Having once lagged behind other tennis tournaments on equal prize money, Wimbledon has learned through bitter experience to sense when a sexism row is looming.
Now, after "progression" talks involving organisers at SW17, one of the last bastions of genderism has gone – with men and women players handed the same towels for the first time.
In previous years, the women competitors have always been handed the latest "seasonal" collection range, which have most recently been pink and turquoise. The men, in contrast, were given a set from the "classic" collection, which were generally the trademark Wimbledon colours of purple and green.
Sources close to the All England Club on Tuesday said there had been no pressure from the players to change towel policy.
However, organisers had decided the change was made in the interests of "progression". Insiders said that this was one of the last male-female distinctions to go, having committed to equal pay in 2007 and, more recently, equal tweets between the sexes. "It was simply decided that men and women wouldn’t necessarily choose the towels they were given in previous years," the source added.
'Seasonal': Venus Williams and Pierre-Hugues Herbert put the 2021 Ochre & Turqoise towel to the test
Credit: AP/GETTY IMAGES
All England classic: Roger Federer with the familiar Championships colours on Tuesday
Credit: ADRIAN DENNIS/AFP via Getty Images
Wimbledon had been the last of the four major tournaments to award equal prize money, with the US Open rolling out pay parity in 1973, the Australian Open in 2001 and the French Open in 2006.
However, in more recent years, the competition has been swift in clamping down on any sexism concerns. The competition agreed in 2017 that it should enforce a new rule that men and women players are promoted in equal numbers on its social media channels.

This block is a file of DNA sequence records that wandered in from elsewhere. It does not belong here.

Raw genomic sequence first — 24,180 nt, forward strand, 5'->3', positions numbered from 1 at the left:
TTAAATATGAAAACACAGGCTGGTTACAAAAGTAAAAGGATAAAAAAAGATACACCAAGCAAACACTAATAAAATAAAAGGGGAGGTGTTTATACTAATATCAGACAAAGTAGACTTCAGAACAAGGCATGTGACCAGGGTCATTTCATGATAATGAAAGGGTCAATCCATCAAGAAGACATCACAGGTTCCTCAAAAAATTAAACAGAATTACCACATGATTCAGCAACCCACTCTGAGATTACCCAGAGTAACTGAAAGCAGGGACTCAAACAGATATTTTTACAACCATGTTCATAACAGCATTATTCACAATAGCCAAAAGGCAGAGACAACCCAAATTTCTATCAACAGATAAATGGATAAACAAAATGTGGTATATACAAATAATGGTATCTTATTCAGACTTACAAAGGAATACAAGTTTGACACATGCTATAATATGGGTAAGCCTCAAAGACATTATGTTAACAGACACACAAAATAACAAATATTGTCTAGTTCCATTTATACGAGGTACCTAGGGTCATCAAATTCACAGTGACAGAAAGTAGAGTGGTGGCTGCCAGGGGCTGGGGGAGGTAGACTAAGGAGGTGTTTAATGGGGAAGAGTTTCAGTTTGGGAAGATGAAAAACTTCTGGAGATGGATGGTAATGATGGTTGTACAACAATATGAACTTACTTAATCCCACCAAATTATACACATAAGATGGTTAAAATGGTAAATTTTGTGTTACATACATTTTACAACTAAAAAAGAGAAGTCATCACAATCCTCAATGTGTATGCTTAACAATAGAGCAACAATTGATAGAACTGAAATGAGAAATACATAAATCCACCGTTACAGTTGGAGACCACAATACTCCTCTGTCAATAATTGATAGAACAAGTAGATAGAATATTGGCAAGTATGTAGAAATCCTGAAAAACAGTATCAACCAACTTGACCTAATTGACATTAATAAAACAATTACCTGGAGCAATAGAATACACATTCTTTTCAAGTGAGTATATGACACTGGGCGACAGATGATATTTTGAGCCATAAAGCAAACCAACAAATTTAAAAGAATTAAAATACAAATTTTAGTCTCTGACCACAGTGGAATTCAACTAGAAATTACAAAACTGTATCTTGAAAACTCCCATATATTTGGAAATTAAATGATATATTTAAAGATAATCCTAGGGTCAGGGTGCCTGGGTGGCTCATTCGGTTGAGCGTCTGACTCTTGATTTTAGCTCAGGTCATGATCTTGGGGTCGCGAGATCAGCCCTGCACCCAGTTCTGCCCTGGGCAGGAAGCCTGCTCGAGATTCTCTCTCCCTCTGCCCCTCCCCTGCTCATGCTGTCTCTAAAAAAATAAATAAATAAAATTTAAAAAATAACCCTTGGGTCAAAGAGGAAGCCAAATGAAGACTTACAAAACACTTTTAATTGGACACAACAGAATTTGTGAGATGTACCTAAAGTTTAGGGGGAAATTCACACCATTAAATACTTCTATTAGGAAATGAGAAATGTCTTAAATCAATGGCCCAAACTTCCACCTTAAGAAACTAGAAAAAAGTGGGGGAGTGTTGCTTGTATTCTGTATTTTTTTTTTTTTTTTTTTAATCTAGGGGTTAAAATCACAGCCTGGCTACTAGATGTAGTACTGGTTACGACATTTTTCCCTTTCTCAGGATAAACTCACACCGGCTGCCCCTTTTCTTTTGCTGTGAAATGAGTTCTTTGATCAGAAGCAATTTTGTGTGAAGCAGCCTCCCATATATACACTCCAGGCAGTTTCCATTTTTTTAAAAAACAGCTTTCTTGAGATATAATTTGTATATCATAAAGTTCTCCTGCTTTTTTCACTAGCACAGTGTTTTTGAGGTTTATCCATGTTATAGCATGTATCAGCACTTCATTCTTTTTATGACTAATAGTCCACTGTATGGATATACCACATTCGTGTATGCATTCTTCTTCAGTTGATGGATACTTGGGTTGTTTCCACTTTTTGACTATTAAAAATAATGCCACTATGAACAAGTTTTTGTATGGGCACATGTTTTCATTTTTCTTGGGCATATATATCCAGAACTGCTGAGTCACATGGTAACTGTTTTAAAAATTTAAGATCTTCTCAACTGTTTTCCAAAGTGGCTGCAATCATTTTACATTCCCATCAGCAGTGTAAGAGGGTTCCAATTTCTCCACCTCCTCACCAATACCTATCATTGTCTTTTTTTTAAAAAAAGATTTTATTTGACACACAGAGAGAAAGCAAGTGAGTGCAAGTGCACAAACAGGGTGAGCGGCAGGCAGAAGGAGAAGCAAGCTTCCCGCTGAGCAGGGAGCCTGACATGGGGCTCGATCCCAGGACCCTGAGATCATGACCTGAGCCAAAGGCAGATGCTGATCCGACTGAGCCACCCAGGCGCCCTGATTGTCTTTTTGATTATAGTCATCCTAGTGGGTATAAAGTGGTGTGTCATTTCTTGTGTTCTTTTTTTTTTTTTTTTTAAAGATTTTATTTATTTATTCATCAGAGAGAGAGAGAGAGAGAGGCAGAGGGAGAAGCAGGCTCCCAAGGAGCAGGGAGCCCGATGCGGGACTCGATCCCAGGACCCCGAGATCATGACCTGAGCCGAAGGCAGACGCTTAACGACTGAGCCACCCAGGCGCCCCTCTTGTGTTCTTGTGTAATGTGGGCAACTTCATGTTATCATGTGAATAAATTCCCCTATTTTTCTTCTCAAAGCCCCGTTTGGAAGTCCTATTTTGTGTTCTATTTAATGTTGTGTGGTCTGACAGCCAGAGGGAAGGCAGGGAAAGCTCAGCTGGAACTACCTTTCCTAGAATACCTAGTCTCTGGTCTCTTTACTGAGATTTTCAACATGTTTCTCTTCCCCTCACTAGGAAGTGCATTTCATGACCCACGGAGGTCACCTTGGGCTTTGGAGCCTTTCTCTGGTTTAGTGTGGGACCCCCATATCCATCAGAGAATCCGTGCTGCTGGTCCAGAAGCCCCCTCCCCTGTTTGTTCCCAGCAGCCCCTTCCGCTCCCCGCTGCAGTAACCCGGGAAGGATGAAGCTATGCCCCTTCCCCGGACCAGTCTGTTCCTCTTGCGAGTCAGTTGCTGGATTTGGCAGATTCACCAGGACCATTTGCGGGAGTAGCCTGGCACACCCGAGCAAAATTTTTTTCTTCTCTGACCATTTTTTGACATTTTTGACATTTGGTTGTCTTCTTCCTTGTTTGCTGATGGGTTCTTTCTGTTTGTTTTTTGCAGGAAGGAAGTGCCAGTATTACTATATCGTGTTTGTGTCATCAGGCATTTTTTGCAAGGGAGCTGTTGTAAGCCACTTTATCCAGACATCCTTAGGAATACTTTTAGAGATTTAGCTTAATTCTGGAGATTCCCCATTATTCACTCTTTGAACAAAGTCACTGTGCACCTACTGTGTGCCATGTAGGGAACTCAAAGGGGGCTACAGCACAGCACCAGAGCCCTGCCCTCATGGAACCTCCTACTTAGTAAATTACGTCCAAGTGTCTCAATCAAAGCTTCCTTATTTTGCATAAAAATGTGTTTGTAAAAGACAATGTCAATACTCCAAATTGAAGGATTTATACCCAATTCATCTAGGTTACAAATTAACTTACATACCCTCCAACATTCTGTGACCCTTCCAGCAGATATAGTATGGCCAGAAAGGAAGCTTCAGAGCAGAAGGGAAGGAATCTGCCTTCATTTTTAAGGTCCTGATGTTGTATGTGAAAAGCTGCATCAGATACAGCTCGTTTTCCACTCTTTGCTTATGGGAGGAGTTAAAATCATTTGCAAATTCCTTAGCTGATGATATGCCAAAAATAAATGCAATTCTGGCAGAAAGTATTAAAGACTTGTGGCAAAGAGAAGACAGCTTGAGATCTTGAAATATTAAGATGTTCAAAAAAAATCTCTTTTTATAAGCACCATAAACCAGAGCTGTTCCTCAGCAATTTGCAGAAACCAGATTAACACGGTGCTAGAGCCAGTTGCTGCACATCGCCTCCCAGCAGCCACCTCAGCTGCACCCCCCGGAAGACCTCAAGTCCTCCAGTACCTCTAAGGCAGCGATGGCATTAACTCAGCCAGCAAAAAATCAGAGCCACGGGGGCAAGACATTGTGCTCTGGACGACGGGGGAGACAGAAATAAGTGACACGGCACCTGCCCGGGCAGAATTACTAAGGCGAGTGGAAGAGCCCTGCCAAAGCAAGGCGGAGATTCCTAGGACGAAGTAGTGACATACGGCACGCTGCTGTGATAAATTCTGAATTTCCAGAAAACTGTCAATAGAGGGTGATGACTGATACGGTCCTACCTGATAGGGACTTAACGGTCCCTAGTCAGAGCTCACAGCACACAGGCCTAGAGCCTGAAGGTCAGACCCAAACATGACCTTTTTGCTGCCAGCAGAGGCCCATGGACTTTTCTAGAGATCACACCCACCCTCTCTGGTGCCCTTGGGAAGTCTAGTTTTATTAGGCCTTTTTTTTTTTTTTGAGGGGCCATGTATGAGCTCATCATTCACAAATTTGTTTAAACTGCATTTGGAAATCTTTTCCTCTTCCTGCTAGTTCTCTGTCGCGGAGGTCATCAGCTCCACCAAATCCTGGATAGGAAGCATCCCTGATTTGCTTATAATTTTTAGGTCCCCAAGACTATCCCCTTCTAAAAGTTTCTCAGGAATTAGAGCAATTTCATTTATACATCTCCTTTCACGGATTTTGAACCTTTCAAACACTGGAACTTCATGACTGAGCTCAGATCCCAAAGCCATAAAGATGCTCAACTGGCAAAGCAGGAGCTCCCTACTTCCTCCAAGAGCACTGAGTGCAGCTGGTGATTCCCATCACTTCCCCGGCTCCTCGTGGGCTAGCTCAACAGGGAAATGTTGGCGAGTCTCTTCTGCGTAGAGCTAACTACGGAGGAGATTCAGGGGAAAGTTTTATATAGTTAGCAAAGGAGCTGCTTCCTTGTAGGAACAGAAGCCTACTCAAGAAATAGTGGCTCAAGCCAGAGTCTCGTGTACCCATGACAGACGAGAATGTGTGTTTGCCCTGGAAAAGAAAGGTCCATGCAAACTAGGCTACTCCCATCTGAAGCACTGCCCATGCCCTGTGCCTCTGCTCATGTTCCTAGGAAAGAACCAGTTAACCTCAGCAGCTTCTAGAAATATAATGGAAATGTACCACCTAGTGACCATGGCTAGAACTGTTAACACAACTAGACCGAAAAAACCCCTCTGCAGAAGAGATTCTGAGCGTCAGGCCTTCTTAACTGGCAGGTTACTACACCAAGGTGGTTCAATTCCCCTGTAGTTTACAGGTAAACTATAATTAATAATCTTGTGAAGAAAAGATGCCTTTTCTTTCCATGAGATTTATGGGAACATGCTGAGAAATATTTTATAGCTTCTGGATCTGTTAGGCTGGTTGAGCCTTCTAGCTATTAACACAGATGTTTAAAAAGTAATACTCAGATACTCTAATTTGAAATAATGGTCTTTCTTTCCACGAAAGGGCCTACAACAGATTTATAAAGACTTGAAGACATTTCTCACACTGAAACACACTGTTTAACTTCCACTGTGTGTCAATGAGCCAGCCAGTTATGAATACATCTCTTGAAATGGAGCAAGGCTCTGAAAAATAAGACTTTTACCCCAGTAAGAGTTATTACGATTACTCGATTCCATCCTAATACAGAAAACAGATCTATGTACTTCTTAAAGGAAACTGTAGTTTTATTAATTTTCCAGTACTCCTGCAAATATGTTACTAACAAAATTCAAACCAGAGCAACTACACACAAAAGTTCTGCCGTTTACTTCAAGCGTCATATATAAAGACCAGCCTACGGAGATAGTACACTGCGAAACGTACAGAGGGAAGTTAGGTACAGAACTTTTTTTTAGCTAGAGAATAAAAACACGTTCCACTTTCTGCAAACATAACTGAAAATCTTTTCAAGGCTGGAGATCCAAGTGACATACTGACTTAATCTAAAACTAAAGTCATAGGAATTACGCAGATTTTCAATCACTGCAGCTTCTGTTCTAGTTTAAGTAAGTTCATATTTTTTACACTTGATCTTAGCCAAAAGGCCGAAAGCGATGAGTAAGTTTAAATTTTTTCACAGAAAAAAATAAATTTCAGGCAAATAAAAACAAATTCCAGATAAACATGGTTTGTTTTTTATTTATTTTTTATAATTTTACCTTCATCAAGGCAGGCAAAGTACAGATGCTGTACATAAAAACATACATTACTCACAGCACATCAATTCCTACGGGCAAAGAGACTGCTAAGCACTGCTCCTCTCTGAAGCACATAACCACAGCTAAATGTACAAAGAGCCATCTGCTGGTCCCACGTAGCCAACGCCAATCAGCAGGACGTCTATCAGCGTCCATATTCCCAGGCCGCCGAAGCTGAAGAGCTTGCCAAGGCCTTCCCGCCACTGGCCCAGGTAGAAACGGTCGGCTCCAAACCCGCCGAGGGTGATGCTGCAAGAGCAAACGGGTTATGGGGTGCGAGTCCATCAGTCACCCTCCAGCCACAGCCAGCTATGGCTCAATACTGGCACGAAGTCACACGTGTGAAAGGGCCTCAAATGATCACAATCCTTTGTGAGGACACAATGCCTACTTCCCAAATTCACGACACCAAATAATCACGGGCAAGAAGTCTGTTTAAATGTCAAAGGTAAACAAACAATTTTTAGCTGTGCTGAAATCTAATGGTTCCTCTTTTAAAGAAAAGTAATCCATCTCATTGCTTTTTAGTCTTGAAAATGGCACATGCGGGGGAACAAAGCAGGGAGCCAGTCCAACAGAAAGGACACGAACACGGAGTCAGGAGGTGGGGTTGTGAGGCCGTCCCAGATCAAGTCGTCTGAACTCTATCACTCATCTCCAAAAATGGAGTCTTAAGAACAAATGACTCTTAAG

Both Serena Williams and Sir Andy Murray have spoken passionately against sexism in the sport in recent years. Amid heightened awareness, umpires were instructed in 2019 to stop using the courtesy titles ‘Miss’ and ‘Mrs’ for female players. Since then, women have no longer been identified by their marital status, with match officials simply saying ‘game’ or ‘game, set, match’, followed by a player’s surname.
The bad old days: Danish star Caroline Wozniacki with the 2009 women's edition
Credit: AP Photo/Alastair Grant
The latest move from Wimbledon around the two types of towels is unlikely to affect the typical huge demand in club shops this week and next. Organisers admitted on Tuesday that a run on supply was likely after they ordered around 75 per cent of typical stock due to Covid crowd uncertainty. Towel supply could run out by the middle of next week, although more will be available online.
The towels, priced at £34, are made in Britain and sold in huge numbers across the fortnight. In 2019 Wimbledon sold 27,419 within the tournament alone.
Earlier on Tuesday, a spillage of oil from a cleaning vehicle caused delays for fans arriving early for another day of rain-delayed action. Antony Marquez, 36, from Canberra, was among those facing a 30 minute delay at gate one. “It’s a bit annoying, but everyone was pretty relaxed as we were early,” he said. “We were held up for about half an hour. A guy from the council came down to declare the spillage safe.”